When it comes to choosing colors for your logo, you might be tempted to choose whatever Skittles-inspired rainbow hue you like best (blue for the win!) and call it a day.
But if you go that route, you’re missing out on a huge opportunity.
Color—and the way you use it—can be extremely powerful. People have strong associations with color—and when you understand those associations, you can choose colors to incorporate into your logo design that inspire the right emotions and behaviors in your audience.
But how, exactly, does color psychology work? What kinds of emotions and behaviors can different colors inspire? And—most importantly—how can you use color psychology to choose the most impactful colors for your logo?
The colors you choose for your logo design—whether consciously or not—are going to make an impact on your audience. The right colors can create the kind of emotional response you need to take your business to the next level. And the wrong colors? Well, let’s just say they can push your potential customers straight to the competition.
Every color tells a story—and if you want to harness the power of color to build your brand, you need to understand what stories your colors are telling your audience.
Here are the most common associations people have with the colors of the rainbow:
When you understand the psychology behind each color, you can use it to choose the right colors for your brand. Building a brand that targets children (and their parents)? Go for orange, which people associate with youth. Need to inspire trust? Go with blue, which people link to dependability and trustworthiness. Going after a female audience? Try pink, which people generally view as feminine.
The point is, when you understand the power of color, you can be strategic about the colors you incorporate in your logo design—and use color to your advantage.
So, now you that you understand the meanings behind each color, let’s talk about how to actually choose the right colors for your logo.
There’s no magic formula for choosing logo colors; the colors that are going to be right for you and your brand are going to depend on who you are, what you want to say, and who you’re targeting.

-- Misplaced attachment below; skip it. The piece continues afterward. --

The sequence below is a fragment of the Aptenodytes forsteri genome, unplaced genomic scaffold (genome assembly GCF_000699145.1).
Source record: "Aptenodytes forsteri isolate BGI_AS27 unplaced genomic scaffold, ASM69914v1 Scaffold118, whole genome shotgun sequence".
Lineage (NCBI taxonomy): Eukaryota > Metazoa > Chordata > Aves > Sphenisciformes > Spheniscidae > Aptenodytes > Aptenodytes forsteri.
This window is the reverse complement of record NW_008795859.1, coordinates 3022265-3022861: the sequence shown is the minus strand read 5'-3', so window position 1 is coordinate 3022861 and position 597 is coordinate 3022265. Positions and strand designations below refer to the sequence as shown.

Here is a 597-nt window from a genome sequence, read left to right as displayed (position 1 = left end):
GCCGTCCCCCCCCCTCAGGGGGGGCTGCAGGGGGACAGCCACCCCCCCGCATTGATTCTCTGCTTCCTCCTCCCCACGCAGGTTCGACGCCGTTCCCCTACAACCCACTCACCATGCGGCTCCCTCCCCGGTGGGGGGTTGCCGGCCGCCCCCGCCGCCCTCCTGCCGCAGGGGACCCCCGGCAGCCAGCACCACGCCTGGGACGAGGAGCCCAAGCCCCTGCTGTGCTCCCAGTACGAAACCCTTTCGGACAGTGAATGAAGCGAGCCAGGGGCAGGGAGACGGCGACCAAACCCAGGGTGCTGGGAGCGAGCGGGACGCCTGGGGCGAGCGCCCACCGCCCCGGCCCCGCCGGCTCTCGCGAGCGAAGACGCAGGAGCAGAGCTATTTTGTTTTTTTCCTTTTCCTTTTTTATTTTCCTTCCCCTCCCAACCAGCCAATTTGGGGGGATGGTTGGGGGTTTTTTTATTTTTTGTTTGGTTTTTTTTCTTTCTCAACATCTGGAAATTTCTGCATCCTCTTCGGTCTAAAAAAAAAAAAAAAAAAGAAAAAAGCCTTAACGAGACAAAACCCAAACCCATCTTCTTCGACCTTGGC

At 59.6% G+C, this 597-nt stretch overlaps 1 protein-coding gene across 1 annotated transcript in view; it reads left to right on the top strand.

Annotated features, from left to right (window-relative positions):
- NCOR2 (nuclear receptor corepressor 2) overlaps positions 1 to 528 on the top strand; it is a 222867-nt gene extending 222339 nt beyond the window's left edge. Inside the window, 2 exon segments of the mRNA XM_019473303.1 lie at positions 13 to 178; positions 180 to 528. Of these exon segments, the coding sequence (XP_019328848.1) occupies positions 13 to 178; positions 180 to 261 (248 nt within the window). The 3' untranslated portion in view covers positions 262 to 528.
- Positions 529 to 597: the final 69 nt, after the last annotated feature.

Or, in other words, you want to choose colors that fit you, your brand, and your audience.
Let’s see what that looks like in action.
All these logo designs incorporate different colors—and they all have a completely different look, feel, and message. The first uses bright, primary colors—perfect for their family-oriented audience (nothing screams “for kids” like a Crayola-inspired color palette!). The second uses green (on their digital logo) and brown (on their denim labels)—both colors people associate with nature, making them solid choices for a rugged, outdoor apparel brand. The third uses a soft shade of pink—which definitely speaks to the female audience the organic product is targeted towards.
The point is, you want to choose colors that a) feel true to who you are as a brand, and b) as a result, are going to speak to the customers you’re targeting with your branding. Are you masculine or feminine? Playful or serious? Modern or classic? In-your-face or laid-back? Once you know who you are, you can choose the colors that best align with that personality—and will have a biggest impact on your target audience. If you need help figuring out the right color for your brand, plug your brand traits into our 99designs Logo Color Chooser to find a winning hue!
If you’re in need of a little extra inspiration in choosing the most impactful colors for your logo design, one of the best places to look?
Now, don’t get us wrong—we’re not saying you should rip the color palette straight from your competitor’s logo design. But checking out your competitors will give you a sense of what’s working, what’s not working, and any color trends that are happening in your industry—all of which you can use to help choose the best colors for your brand.
So, for example, if you’re in the world of healthcare, chances are pretty much all of your competitors are working with the color blue. Which makes sense—according to color psychology, blue inspires a sense of trust (and we can’t think of people you’d want to trust more than your healthcare team). On the flip side, if you’re running a retail business, you’ll see a lot more red with your competitors, since red can increase excitement—and the more excited people feel, the more they’re going to buy.
You don’t have to follow trends (sometimes, it’s better to go against the grain!), but keeping your finger on the pulse of what’s going on in your industry will give you key color insights that can help drive the logo design process.
When it comes down to it, choosing the right colors for your logo is all about understanding the psychology of color. And now that you know how to choose the colors that feel most like your brand—and inspire the right kind of reaction in your audience—all that’s left to do is get choosing!